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ARC, 3iG and partnerships

Rabbi Daniel Sperber at Lambeth, 2005:

My involvement with ARC, and subsequently with 3iG, came about to a certain extent by chance.

Professor Arthur Hertzberg, one of the founder members of ARC, asked me to fill in for him at the meeting in Kathmandu and to read his paper.

I willingly concurred, and when I arrived at Kathmandu I found myself in the company not only of Christian Priests and Sisters and Muslim Clerics, but of Zoroastrians, Buddhists, Daooists, Shintos, Hindus and Sikhs etc.

The theological distance between an orthodox Jewish Rabbi and a Zoroastrian or Sikh is surely immense. Yet I have never felt such a feeling of amity, of what one might term “brethrenhood”, as I did in Kathmandu.

"And to ensure this future for subsequent generations we must take a stand and act decisively to minimise the damage we are doing to what constitutes our only home. Our various faith traditions clearly share the view that we are stewards in God’s world, not owners and masters thereof."
For there was a complete unity of purpose which cut across ideological and political differences. We all were keenly cognisant of the fact that all of us live on the same small planet, and we all want our children and grandchildren also to be able to do so.

And to ensure this future for subsequent generations we must take a stand and act decisively to minimise the damage we are doing to what constitutes our only home. Our various faith traditions clearly share the view that we are stewards in God’s world, not owners and masters thereof.

We are mandated le-ovdah u-le-shomiah, “to tend it and look after it” (Genesis 2 verse 15) and our responsibility is far-reaching. It is not only that we must avoid directly polluting our rivers, lakes and atmosphere and so forth.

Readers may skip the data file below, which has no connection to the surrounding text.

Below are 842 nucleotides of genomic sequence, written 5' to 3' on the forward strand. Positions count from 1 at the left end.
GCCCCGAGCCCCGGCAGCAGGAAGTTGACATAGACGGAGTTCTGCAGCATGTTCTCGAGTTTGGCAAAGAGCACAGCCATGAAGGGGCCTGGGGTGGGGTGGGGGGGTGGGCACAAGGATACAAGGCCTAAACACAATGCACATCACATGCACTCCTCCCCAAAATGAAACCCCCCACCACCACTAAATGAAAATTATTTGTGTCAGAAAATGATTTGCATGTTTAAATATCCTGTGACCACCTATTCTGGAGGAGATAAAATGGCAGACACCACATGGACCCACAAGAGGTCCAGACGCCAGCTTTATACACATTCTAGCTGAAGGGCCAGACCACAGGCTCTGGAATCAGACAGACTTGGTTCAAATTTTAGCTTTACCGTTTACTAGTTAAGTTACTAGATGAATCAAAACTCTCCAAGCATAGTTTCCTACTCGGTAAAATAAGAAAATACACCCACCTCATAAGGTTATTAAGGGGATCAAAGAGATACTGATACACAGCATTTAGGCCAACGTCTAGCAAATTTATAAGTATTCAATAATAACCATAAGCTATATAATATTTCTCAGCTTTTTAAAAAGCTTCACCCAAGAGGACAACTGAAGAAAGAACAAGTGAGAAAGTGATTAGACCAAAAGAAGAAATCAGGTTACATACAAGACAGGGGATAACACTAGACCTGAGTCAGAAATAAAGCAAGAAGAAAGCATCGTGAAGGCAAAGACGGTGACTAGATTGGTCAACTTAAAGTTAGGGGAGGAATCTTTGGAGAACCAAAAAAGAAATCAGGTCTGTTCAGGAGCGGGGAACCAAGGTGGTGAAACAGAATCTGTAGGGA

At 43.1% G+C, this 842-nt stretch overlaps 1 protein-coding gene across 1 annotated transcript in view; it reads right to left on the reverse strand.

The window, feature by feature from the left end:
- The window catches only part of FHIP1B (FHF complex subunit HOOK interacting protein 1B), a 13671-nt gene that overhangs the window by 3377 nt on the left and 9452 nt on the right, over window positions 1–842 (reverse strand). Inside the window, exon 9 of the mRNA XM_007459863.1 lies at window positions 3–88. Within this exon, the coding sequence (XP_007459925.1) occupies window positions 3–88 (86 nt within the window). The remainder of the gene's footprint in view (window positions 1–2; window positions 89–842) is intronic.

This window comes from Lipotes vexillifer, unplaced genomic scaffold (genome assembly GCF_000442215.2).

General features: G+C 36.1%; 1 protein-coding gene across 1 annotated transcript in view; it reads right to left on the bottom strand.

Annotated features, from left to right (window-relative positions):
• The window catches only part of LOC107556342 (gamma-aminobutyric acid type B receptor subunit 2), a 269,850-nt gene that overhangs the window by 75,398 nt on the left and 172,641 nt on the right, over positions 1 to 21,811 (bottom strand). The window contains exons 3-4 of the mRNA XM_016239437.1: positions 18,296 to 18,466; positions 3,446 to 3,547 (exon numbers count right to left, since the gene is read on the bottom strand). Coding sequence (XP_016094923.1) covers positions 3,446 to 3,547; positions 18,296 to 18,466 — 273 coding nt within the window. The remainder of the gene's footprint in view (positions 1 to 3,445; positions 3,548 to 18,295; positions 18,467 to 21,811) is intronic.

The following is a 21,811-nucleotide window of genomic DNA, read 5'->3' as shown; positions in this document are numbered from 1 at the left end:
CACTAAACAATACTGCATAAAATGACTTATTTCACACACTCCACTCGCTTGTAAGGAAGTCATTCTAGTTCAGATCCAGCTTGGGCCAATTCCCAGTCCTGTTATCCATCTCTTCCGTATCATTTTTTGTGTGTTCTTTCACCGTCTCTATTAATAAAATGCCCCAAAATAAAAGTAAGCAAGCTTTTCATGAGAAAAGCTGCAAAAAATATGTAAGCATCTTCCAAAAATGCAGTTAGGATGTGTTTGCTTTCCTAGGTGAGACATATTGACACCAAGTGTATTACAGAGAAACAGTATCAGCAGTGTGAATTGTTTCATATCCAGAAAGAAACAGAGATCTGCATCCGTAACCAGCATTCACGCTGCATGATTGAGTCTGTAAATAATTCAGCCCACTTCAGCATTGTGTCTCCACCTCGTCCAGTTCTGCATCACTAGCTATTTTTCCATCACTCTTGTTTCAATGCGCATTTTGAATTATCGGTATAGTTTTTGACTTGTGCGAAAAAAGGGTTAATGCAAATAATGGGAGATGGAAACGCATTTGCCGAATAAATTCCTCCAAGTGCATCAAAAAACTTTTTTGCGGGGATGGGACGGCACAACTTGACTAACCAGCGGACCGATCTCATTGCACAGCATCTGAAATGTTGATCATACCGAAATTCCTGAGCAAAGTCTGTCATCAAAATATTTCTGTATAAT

We must also take full responsibility for all our assets, must become knowledgeable of what our investments are actually doing, whether they are being used with harmful results, or whether we can proactively harness them for the betterment of humanity.

Hence, I felt it my obligation to seek to persuade friends, investors and fund managers upon whom I have some influence to examine their portfolios and reconsider them so that they conformed to certain ethical principles. But a single individual can have little effect, and the challenge is immense.

To have real impact one must work in concert with others, and who better than the faith groups who control vast funds and share common ethical ideals, and therefore constitute the logical partners for an alliance towards shared goals.

There is so much mutual understanding and respect among us that religious and cultural barriers simply dissolve when we are together. Together we have the will and the power to stride forward in what I firmly believe to be a holy task, in Hebrew called Tikkun olan, meaning, to rectify faults in order to make the world a better place in which to live for many generations to come. I hope and pray that together with you all I may play a small role in walking the sacred path.



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